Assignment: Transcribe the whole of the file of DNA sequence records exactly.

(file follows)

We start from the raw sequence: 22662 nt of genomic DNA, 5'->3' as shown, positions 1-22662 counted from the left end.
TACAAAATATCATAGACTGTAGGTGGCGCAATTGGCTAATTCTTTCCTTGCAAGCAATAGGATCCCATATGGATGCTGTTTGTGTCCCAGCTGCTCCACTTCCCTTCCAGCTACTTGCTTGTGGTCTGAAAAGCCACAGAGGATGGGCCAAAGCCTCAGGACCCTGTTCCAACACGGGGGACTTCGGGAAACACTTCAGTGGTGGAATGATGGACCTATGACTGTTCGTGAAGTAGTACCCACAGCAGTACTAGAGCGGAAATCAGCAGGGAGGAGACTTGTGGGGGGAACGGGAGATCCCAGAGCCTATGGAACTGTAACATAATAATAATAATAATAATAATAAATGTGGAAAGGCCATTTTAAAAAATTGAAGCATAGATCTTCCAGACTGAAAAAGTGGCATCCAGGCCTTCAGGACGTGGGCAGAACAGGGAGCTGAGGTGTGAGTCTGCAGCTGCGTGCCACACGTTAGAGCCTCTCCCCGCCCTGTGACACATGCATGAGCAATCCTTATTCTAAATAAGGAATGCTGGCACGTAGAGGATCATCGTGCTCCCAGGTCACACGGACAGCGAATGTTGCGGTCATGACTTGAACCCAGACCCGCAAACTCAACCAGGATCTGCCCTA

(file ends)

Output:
We start from the raw sequence: 22662 nt of genomic DNA, 5'->3' as shown, positions 1-22662 counted from the left end.
TACAAAATATCATAGACTGTAGGTGGCGCAATTGGCTAATTCTTTCCTTGCAAGCAATAGGATCCCATATGGATGCTGTTTGTGTCCCAGCTGCTCCACTTCCCTTCCAGCTACTTGCTTGTGGTCTGAAAAGCCACAGAGGATGGGCCAAAGCCTCAGGACCCTGTTCCAACACGGGGGACTTCGGGAAACACTTCAGTGGTGGAATGATGGACCTATGACTGTTCGTGAAGTAGTACCCACAGCAGTACTAGAGCGGAAATCAGCAGGGAGGAGACTTGTGGGGGGAACGGGAGATCCCAGAGCCTATGGAACTGTAACATAATAATAATAATAATAATAATAAATGTGGAAAGGCCATTTTAAAAAATTGAAGCATAGATCTTCCAGACTGAAAAAGTGGCATCCAGGCCTTCAGGACGTGGGCAGAACAGGGAGCTGAGGTGTGAGTCTGCAGCTGCGTGCCACACGTTAGAGCCTCTCCCCGCCCTGTGACACATGCATGAGCAATCCTTATTCTAAATAAGGAATGCTGGCACGTAGAGGATCATCGTGCTCCCAGGTCACACGGACAGCGAATGTTGCGGTCATGACTTGAACCCAGACCCGCAAACTCAACCAGGATCTGCCCTA